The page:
The EGF receptor has emerged as a key target for rational therapeutic drug design. Over 60% of glioblastoma tumors express high levels and the extracytoplasmic deletion variant EGFRvlll is frequently present. There are now three FDA approved therapeutics against the receptor: two are tyrosine kinase inhibitors (TKIs), gefitinib and erlotinib, and the third is a monoclonal antibody, cetuximab (C225). However, the response rates for all of these drugs ranges from only 8-15%. Creating drugs that will more effectively target the EGFR is the next challenge. Our studies on EGFRvlll have highlighted two critical features regarding activation and oncogenicity that can potentially be exploited for targeting both EGFR and EGFRvlll.
In Specific Aim #1, we will identify the unique dimerization motif present in EGFRvlll. The recently solved crystal structure of the EGF receptor has revealed one mechanism for receptor dimerization but this is deleted in EGFRvlll. Identifying the motif by which EGFRvlll dimerizes will also suggests a strategy for disabling all EGFR family dimers.
For Specific Aim #2, we will determine the contribution of Golgi localization to the oncogenic properties of EGFRvlll and wtEGFR. The oncogenic signals of Ras originate from Golgi localized protein indicating that this localization is critical. We will test Golgi how the localization of EGFRvlll and EGFR contributes to their oncogenicity by directing receptor to the Golgi and then testing various downstream signaling molecules and parameters related to transfomation. We will also see if gefitinib and erlotinib have any differential sensitivity towards Golgi based receptor using cell fractionation studies and confocal microscopy.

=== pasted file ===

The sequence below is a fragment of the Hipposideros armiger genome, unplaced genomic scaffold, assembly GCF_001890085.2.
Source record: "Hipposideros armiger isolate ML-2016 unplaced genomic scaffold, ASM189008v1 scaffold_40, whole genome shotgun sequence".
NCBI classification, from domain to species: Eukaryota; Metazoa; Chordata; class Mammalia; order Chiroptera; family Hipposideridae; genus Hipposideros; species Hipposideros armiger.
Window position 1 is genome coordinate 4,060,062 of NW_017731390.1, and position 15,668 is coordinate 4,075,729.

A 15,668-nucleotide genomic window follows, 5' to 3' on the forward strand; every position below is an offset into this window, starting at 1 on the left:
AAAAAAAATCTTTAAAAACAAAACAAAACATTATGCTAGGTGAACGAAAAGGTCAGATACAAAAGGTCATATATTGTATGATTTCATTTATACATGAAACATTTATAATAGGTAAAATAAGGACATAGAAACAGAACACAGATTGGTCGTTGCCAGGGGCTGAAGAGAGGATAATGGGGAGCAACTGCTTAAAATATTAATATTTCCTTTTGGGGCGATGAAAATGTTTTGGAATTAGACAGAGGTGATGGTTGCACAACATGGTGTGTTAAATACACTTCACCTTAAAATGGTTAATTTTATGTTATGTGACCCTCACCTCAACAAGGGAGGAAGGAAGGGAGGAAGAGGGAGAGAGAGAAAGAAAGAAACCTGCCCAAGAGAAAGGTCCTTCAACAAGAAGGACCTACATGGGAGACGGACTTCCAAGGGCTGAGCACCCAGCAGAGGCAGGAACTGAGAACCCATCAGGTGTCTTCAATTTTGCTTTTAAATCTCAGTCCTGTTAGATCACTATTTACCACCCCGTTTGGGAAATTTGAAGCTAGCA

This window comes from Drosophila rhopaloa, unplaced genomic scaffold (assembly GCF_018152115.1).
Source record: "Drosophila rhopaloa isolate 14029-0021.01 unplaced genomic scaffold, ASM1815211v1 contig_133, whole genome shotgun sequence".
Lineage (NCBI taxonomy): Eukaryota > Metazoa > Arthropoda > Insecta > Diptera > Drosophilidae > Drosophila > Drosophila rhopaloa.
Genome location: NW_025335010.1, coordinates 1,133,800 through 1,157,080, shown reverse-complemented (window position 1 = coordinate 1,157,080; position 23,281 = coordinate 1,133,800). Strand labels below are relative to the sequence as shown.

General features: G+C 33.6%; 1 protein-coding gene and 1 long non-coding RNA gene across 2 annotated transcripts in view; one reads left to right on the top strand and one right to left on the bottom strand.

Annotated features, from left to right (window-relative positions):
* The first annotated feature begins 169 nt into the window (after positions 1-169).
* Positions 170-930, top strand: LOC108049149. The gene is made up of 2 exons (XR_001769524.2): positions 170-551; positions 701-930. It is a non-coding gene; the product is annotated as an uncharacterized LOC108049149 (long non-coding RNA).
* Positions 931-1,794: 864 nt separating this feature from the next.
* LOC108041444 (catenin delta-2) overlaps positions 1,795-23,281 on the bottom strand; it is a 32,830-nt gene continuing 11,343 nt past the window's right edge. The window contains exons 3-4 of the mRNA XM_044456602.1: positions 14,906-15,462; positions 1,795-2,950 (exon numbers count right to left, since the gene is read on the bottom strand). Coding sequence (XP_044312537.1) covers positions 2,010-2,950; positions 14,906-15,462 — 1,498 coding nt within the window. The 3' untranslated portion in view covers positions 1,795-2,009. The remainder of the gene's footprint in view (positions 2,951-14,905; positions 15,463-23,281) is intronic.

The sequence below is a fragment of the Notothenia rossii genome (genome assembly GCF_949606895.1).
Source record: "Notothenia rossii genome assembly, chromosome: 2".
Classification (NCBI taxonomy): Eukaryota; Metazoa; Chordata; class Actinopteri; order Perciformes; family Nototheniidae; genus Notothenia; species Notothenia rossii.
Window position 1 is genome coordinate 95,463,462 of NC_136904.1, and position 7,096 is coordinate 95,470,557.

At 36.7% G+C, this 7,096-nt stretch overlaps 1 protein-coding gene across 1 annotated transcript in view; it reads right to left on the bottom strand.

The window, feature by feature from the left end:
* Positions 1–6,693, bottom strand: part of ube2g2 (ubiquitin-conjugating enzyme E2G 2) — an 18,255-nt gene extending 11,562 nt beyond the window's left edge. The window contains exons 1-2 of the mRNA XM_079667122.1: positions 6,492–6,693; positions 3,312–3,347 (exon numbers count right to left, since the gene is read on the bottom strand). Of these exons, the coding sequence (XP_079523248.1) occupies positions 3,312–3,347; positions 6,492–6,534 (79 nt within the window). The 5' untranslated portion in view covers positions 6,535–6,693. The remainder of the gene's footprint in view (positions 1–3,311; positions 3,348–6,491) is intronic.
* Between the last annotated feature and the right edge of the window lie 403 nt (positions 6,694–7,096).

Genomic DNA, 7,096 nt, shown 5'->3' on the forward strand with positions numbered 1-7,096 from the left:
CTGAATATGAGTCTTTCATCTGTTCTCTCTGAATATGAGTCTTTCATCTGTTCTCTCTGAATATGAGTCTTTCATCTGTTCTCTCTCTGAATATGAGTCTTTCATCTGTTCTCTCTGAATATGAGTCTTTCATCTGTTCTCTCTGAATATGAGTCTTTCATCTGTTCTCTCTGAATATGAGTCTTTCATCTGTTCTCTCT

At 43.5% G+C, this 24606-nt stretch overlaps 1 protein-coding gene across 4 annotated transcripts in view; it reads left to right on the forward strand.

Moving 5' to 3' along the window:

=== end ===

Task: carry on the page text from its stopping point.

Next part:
In Specific Aim #3, we will synthesize this information to create therapies that will more effectively target EGFRvlll and wtEGFR in gliomas. First, we will generate a monoclonal antibody to the dimerization motif and determine its in various biologic assays. The effect of this monoclonal on tumor growth will be analyzed in comparison with cetuximab to confirm that it is more effective. Combination therapy with the monoclonal antibody will be performed with each TKI to demonstrate any synergy. Work on animal models will explore if a TKI is more effective at inhibiting Golgi based receptor. This work will reveal new insights into the properties of EGFR and EGFRvlll and will yield information that can be applied to the creation of new drugs and therapies for glioblastoma tumors.

National Institute of Health (NIH)
National Cancer Institute (NCI)
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Developmental Therapeutics Study Section (DT)
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Knowlton, John R
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Stanford University
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